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The EU is setting a global precedent with a comprehensive law regulating artificial intelligence.

The law, the first of its kind in the world, aims to both promote innovation and ensure the protection of human rights.

Date: 2024-03-15 Author: Łukasz Michałek
The EU is setting a global precedent with a comprehensive law regulating artificial intelligence.

The European Union has once again set a global precedent by adopting the Artificial Intelligence Act, a key part of the complex legislation governing artificial intelligence.

On Wednesday, ministers in the European Parliament passed the Artificial Intelligence Law with 523 votes in favor, 46 against and 49 abstentions.

The law provides a targeted regulatory approach to some of the most serious artificial intelligence problems that exist today.

First, the bill completely prohibits the use of artificial intelligence in certain cases that could threaten civil rights, such as biometric categorization systems “based on sensitive characteristics” and “untargeted retrieval of facial images from the Internet or CCTV footage to create a facial recognition database.”

The bill also bans social rating, emotional recognition at work and school, and any application that manipulates or exploits human behavior and vulnerabilities.

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Law enforcement agencies may use real-time biometric systems with prior authorization “in exhaustively listed and narrowly defined situations,” provided their deployment is limited in both time and geographic location.

In high-risk areas such as critical infrastructure, education and vocational training, employment, basic services (such as healthcare and banking), law enforcement, migration and border management, justice and democratic processes, rigorous standards of transparency, oversight and reporting are required.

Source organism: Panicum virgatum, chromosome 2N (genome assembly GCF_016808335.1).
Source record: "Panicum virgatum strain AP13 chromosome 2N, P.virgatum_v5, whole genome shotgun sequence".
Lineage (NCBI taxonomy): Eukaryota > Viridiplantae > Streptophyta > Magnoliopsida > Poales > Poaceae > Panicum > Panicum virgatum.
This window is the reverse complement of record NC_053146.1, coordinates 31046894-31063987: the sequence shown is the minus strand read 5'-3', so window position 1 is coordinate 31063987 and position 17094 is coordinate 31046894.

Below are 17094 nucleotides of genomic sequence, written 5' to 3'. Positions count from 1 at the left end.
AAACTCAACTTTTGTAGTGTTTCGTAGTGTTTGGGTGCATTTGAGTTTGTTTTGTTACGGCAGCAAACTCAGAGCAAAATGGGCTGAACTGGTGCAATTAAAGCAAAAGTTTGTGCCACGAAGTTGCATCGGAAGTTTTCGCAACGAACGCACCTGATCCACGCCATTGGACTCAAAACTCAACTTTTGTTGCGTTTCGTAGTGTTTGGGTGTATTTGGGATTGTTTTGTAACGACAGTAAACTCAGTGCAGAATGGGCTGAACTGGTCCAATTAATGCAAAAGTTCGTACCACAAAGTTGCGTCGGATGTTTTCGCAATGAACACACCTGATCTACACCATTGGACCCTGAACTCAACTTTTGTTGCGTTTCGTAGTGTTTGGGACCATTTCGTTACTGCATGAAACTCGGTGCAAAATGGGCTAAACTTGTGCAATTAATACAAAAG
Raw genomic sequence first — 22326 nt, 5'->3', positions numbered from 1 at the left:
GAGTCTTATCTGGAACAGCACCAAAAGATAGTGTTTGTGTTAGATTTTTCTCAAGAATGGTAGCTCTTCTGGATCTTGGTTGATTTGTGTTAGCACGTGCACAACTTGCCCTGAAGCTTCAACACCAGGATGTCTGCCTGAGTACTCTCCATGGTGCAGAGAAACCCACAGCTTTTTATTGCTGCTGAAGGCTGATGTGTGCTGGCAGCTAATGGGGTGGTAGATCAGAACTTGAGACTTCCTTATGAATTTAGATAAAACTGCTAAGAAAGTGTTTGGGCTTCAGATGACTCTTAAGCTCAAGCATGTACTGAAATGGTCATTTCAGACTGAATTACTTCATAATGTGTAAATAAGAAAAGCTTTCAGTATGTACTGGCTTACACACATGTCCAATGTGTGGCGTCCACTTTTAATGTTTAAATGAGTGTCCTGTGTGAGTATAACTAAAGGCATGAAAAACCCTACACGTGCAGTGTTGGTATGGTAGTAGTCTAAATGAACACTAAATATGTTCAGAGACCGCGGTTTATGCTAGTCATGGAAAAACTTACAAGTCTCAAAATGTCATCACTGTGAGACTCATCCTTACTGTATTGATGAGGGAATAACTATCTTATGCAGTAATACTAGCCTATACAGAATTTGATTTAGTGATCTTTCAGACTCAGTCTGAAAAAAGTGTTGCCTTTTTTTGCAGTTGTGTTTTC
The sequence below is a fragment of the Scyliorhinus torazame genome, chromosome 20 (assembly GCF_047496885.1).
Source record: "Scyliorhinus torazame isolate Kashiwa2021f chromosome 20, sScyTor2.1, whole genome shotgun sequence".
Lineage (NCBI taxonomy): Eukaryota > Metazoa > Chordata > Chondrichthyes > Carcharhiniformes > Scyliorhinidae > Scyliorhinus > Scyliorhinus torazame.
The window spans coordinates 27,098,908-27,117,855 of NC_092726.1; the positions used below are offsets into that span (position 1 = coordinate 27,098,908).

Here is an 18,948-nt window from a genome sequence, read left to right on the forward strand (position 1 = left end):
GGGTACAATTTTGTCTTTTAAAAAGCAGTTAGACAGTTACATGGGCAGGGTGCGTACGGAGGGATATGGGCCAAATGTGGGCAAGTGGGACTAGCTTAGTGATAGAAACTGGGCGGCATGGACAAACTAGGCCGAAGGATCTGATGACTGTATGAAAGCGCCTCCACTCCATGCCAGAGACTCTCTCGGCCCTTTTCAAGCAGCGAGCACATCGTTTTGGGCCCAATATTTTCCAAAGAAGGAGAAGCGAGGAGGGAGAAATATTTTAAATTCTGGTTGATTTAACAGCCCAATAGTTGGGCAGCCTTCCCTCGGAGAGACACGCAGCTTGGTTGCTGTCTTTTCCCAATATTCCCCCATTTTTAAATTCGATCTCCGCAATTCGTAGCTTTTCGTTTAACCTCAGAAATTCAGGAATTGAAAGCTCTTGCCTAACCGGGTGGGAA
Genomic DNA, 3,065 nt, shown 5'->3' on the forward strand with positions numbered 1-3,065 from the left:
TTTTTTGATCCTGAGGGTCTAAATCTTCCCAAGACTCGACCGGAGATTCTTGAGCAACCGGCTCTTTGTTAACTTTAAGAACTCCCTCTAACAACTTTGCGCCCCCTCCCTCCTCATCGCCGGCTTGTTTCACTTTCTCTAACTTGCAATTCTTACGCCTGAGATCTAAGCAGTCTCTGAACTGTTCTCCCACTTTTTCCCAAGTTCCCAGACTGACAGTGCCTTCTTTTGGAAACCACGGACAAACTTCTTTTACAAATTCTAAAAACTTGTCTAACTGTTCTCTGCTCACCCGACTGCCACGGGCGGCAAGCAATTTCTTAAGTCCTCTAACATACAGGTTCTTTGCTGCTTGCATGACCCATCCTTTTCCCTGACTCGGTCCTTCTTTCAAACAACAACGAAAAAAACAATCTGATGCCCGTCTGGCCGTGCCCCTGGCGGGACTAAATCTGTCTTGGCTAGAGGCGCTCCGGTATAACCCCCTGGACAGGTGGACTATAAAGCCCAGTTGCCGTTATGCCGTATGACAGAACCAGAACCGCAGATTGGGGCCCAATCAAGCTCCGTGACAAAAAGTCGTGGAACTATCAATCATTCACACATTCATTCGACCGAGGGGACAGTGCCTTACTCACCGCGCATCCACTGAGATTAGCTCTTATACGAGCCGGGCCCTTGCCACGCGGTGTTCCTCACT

Similar conditions apply to general-purpose artificial intelligence. Companies must respect copyright in Europe and publish training materials. More successful general-purpose models may require additional research and reports.

In addition, every citizen has the right to complain about artificial intelligence systems and get answers about any system that makes decisions that affect their rights. Moreover, content creators must clearly identify “deepfakes,” i.e., artificial or manipulated images, audio or video files.

Artificial intelligence law from now on

The Artificial Intelligence Law has still not been officially passed. According to Wednesday’s announcement, it still needs to be reassessed by lawyers and linguists before lawmakers submit it to the European Council for formal approval.

The law will then officially enter into force after it is published in the Official Journal of the European Union. the bloc’s 27 member states will then have six months to enforce bans on prohibited practices, nine months to enforce codes of conduct and 12 months for rules on general-purpose artificial intelligence systems.

The AI law takes full effect 24 months after it goes into effect. Companies must comply with all obligations for high-risk systems within three years of the law’s official publication.

The EU wants to gain an edge over international rivals such as the United States and China when it comes to using emerging technologies. Last year, the bloc adopted Markets in Crypto Assets (MiCA), a comprehensive legal framework for regulating cryptocurrencies in Europe, which will come into effect later this year.

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Łukasz Michałek
Łukasz Michałek
Founder of the rapidly developing cryptocurrency channel "Biblia Kryptowalut" on YouTube. He also co-creates the Arena Trading group with Marek. Łukasz is fascinated and passionate about blockchain technology and cryptocurrencies, which constitute the central element of his activity in the cryptocurrency industry.
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